Dan Franklin: [00:06:49] We are almost done with our journey through the Gospel of Matthew. We started into the Gospel of Matthew over a year ago, it's got 28 chapters, so we're in chapter 26 today. If you're here on Good Friday, which I hope you will be, we'll be going through some passages in chapter 27. And then next Sunday, Easter Sunday, we'll be going through chapter 28 about the resurrection of Jesus. So we are toward the end, we are here in chapter 26 today, and we are in a passage where, from an outside perspective, a whole bunch of things seem to go wrong. A whole bunch of problems arise. A whole bunch of setbacks happen for Jesus and his disciples. It appears to be a passage where everything is going wrong, but even when it seems like everything's going wrong, everything that unfolds is all part of the plan. In fact, not just for Jesus, but what we're going to see for all of us as we walk through this passage today is that even the most daunting problems are all part of God's perfect plan, for Jesus, for the world, and for us.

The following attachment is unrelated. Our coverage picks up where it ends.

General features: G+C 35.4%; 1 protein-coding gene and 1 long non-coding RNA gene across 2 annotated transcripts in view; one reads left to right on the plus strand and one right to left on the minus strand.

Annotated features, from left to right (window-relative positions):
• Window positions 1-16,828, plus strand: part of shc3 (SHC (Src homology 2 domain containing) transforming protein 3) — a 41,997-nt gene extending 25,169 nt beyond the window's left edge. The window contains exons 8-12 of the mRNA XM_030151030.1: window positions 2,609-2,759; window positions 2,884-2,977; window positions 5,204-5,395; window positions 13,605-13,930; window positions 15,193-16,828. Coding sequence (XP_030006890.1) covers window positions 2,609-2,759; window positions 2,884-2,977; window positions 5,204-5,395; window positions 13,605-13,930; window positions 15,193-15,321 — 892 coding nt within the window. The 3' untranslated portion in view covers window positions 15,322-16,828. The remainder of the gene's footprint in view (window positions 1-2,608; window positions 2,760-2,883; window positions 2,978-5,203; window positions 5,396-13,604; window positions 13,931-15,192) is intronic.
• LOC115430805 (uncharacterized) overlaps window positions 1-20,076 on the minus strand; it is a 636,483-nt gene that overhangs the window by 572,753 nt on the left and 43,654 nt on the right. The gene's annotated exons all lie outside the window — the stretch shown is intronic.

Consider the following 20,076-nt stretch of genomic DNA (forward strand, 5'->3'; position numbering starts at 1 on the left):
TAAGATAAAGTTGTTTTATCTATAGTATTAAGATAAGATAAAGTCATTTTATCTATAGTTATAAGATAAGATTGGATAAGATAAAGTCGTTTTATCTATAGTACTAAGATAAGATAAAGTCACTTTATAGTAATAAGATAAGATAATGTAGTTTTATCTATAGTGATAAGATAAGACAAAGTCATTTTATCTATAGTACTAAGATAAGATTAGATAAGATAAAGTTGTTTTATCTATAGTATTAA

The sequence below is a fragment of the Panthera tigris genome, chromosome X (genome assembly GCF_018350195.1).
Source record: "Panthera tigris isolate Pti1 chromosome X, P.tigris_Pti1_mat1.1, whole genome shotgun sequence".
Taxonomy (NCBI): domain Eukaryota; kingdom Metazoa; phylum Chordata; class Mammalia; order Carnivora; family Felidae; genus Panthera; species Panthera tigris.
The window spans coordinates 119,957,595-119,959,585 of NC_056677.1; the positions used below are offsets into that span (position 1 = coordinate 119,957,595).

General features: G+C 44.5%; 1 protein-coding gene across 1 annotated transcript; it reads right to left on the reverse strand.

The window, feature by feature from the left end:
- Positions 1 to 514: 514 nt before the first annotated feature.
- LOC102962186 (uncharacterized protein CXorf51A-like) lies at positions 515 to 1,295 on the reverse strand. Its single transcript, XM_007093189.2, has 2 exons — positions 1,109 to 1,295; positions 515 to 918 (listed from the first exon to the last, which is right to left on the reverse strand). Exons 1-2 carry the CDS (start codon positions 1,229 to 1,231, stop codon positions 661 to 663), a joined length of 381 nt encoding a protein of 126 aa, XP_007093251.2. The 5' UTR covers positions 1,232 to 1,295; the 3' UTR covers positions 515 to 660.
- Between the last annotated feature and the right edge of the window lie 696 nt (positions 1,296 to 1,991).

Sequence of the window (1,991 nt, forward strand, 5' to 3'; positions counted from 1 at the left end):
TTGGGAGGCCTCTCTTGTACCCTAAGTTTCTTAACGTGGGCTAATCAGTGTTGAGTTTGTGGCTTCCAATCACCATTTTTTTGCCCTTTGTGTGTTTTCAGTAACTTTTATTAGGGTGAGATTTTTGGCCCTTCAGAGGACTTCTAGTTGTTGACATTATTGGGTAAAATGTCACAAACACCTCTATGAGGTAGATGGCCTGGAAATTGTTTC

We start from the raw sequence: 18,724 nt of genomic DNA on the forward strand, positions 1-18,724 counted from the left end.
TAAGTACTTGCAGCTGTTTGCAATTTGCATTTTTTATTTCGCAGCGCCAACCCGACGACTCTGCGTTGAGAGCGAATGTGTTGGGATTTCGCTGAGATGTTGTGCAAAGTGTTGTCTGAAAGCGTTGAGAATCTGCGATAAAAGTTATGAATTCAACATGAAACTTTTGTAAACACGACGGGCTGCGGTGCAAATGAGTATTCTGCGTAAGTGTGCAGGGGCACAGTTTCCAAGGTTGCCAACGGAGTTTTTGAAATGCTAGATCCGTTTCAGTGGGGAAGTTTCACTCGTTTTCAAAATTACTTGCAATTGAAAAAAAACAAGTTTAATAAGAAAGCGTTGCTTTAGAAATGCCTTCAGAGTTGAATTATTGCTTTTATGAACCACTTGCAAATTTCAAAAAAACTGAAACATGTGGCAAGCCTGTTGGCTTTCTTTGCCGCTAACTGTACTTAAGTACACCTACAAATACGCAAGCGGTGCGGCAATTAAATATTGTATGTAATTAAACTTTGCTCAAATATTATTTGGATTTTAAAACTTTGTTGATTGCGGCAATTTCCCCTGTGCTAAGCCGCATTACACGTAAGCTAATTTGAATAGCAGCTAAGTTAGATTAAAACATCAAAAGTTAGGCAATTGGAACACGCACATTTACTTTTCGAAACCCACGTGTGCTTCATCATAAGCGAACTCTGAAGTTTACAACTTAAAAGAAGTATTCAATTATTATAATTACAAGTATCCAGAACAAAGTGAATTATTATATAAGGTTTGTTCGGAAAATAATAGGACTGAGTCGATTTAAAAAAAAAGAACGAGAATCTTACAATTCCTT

Dan Franklin: [00:08:13] As we walk through this passage in Matthew 26, we're going to see three specific problems come up, each of which can feel kind of daunting. But in each case, we're going to see that it's all part of the plan. So we'll start with the first problem that we encounter, and this is what I'm calling the problem of provision. The problem is when we have a practical need and we're not quite sure when it's going to get done. And if you're paying attention when Lauren was reading for us, our passage starts in verse 14, but we're going to circle back to verse 14 when we get to the point that Jesus predicts his betrayal.